The best single resource we have come across on this subject is a small booklet called Spirituality for the long-haul, by Tony Horsfall.  It is a simple, practical and accessible way of making sure you have everything you need in place, and you can buy it online from Kitab for just £3.  Tony is also the author of Working from a Place of Rest, which helps us combat overwork.  Gene Edwards’ A Tale of Three Kings and Marjory Foyle’s Honourably Wounded are both classics in helping people wounded by their own leaders and colleagues. And Laura Mae Gardner’s Healthy, Resilient & Effective is a great handbook for leaders of agencies and churches in helping develop resilience in their mission partners.

Online resources

There is now a vast number of websites dedicated to supporting mission workers, and out of them all you might like to look first at Member Care Media with its vast array of podcasts on a variety of topics.    The Headington Institute has a variety of fascinating articles about self-awareness, stress and resilience.

Retreat

We frequently talk about the importance of retreat to restore our inner peace and create a space to reconnect with God.  While there are many places across the world providing retreat for mission workers (see our retreats page) we particularly recommend Penhurst Retreat Centre in East Sussex for its cosy, informal atmosphere, effective debriefing and focus on mission workers.  Those of you in extreme stages of burnout or trauma may find a visit to Le Rucher helpful, and of course there are similar resources in other continents.

Book review: Honourably Wounded

Honourably woundedSadly, many overseas mission workers are wounded in the course of their ministry – as a result of burnout, spiritual fatigue, enemy action and sometimes even ‘friendly fire’.  Many of them return to life in their sending country with a deep sense of loss for the ministry they have left behind, and mourning for the lost relationships.  Often their churches do not know how to help them, and the agencies one might expect to be able to help them have often been part of the problem, so there is no opportunity for supportive dialogue.  Syzygy often meets people who still have unresolved issues many years after the field.  They don’t know how to handle their hurt, or even explain it to themselves let alone others.

Dr Marjory Foyle spent 30 years as a mission worker in India and Nepal, initially as a medical doctor and then as a psychiatrist.  Her work on understanding the need for better care for mission workers led her to become one of the founders of the member care sector.  Her seminal work Honourably Wounded (Monarch 2010, ISBN 978-0825463334) is a small book which has had a major impact on how churches, sending agencies and mission workers understand and deal with the emotional and psychological damage that can be caused to workers on the mission field.  To those who have been wounded in action, it has been a huge comfort to know that someone understands and can help.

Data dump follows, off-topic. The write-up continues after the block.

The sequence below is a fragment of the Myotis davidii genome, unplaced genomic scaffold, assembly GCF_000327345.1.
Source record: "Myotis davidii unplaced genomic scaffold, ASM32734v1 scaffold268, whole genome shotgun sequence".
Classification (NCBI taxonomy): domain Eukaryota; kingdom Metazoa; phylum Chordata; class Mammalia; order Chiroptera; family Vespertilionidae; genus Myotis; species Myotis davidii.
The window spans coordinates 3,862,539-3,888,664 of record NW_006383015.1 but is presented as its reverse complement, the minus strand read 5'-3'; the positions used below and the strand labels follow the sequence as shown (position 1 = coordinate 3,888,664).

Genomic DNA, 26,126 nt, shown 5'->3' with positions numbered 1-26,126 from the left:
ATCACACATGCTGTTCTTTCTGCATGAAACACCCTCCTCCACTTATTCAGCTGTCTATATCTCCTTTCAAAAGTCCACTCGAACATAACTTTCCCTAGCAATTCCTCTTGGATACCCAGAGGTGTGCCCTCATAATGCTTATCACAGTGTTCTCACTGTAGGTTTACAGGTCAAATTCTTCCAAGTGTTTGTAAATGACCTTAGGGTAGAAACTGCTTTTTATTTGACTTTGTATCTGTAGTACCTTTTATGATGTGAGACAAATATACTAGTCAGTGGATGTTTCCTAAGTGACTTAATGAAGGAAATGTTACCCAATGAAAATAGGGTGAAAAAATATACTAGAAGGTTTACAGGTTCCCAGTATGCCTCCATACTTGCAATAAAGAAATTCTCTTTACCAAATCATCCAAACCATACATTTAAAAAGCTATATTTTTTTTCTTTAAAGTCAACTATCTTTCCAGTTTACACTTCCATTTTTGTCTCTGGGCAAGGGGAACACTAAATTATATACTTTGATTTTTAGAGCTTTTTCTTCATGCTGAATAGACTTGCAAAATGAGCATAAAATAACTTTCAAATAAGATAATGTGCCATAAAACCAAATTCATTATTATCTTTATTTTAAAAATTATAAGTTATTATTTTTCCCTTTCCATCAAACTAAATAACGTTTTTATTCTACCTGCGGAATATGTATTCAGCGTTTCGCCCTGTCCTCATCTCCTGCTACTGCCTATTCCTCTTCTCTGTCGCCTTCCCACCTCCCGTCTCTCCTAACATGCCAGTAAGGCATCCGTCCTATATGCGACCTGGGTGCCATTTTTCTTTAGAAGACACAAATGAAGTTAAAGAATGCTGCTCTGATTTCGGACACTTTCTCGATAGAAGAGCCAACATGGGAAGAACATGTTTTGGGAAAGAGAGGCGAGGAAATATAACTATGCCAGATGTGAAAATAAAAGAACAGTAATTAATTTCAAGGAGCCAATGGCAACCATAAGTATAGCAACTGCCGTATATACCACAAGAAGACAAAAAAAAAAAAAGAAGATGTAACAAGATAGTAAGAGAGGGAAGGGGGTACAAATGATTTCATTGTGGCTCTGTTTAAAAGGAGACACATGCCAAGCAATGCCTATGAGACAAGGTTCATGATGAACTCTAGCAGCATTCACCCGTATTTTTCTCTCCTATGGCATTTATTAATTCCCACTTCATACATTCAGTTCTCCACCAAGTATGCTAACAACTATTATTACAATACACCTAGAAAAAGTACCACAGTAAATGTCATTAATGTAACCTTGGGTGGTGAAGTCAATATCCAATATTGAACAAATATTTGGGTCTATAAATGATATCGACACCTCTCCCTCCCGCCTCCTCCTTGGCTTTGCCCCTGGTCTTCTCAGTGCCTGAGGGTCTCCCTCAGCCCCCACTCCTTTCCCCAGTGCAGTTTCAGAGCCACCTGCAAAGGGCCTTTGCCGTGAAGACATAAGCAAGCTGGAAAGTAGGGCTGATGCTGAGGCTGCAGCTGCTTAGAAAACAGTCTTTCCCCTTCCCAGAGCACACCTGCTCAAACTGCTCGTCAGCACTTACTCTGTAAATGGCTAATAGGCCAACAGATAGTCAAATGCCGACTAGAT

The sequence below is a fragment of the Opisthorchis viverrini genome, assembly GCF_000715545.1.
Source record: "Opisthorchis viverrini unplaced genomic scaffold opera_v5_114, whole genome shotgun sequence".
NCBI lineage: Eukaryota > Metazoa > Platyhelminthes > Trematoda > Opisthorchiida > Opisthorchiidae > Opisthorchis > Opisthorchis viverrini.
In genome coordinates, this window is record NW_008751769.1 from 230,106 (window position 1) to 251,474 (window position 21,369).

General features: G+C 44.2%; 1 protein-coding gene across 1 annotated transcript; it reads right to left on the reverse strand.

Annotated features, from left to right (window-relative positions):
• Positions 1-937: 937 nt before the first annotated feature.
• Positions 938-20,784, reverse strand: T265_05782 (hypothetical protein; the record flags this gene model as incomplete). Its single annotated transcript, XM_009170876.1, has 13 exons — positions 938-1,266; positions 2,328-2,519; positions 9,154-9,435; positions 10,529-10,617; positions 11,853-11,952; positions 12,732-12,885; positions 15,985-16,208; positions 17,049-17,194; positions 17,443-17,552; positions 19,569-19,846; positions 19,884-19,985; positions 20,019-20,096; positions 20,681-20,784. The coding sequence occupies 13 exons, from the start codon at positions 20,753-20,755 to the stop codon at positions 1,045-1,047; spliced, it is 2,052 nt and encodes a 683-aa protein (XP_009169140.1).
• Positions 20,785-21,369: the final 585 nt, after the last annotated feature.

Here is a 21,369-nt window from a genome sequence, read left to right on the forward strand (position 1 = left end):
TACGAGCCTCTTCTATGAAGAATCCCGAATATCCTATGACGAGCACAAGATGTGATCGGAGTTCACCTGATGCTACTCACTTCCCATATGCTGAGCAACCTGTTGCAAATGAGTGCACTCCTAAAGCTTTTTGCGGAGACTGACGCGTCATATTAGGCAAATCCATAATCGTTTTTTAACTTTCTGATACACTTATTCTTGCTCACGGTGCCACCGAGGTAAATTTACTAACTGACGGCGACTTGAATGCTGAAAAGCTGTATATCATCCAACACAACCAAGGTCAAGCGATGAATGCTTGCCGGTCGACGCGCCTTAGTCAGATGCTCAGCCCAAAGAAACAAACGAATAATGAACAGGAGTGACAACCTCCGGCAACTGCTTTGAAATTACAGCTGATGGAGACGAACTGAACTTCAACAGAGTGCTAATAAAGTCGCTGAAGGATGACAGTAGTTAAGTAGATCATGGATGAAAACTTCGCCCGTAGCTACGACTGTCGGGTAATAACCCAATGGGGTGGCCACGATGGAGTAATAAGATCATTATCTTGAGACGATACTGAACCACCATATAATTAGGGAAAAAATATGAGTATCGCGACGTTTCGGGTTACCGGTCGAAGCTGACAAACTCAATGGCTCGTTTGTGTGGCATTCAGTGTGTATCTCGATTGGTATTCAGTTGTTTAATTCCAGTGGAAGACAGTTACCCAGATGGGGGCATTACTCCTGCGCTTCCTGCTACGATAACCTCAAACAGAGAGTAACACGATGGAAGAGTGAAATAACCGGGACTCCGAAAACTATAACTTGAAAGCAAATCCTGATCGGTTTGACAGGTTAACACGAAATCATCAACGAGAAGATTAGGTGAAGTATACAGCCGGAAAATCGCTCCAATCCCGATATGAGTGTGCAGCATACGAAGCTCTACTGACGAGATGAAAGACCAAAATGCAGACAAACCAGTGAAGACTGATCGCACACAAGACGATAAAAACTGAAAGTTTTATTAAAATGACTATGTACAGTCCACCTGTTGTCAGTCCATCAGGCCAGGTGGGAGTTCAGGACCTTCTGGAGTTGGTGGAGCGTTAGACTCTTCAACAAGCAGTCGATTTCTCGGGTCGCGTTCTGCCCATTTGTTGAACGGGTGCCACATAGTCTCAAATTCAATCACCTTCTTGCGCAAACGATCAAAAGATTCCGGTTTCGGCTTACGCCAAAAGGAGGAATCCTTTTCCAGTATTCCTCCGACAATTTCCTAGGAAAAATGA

Much of mission workers’ inability to cope well with stress is due to the false conception of ‘laying down our lives for the Lord.’  This is often taken to mean that we deny ourselves everything wholesome and enjoyable in order to get on with the task we have been given.  Marjory points out that:

“dedication and commitment to God, while essential if we want to go on with God, do not mean the wholesale denial  of the real person within, but provide us with freedom to expand, develop, and enjoy the good things God has created”.

MarjorieMarjory’s book is highly readable, honestly addressing difficult situations, and bringing good psychiatric awareness to the layman.  It covers a wide range of subjects including depression, culture shock, occupational stress and interpersonal relations, and it has an extensive bibliography which is also informative.  Marjory’s extensive experience of missions, and of the problems people can encounter has fed into a very practical resource.  She has a clear understanding of the dynamics or the relationships between family members, colleagues and the local culture and places all this in a firm biblical context.

While Marjory’s biblical understanding informs every chapter, the final one – a God’s Biblical Model for Member Care  – makes it abundantly clear that God doesn’t want his workers burning themselves out and is passionate about their health.  She writes of mission workers: Because there is always such a lot to do and they feel personally responsible, they overwork and use up a vast amount of physcial and mental energy with inadequate recharging of batteries.”  This book is her response to that problem.

If you have been wounded in action, or are trying to help someone who has been, this is the single best resource you can buy.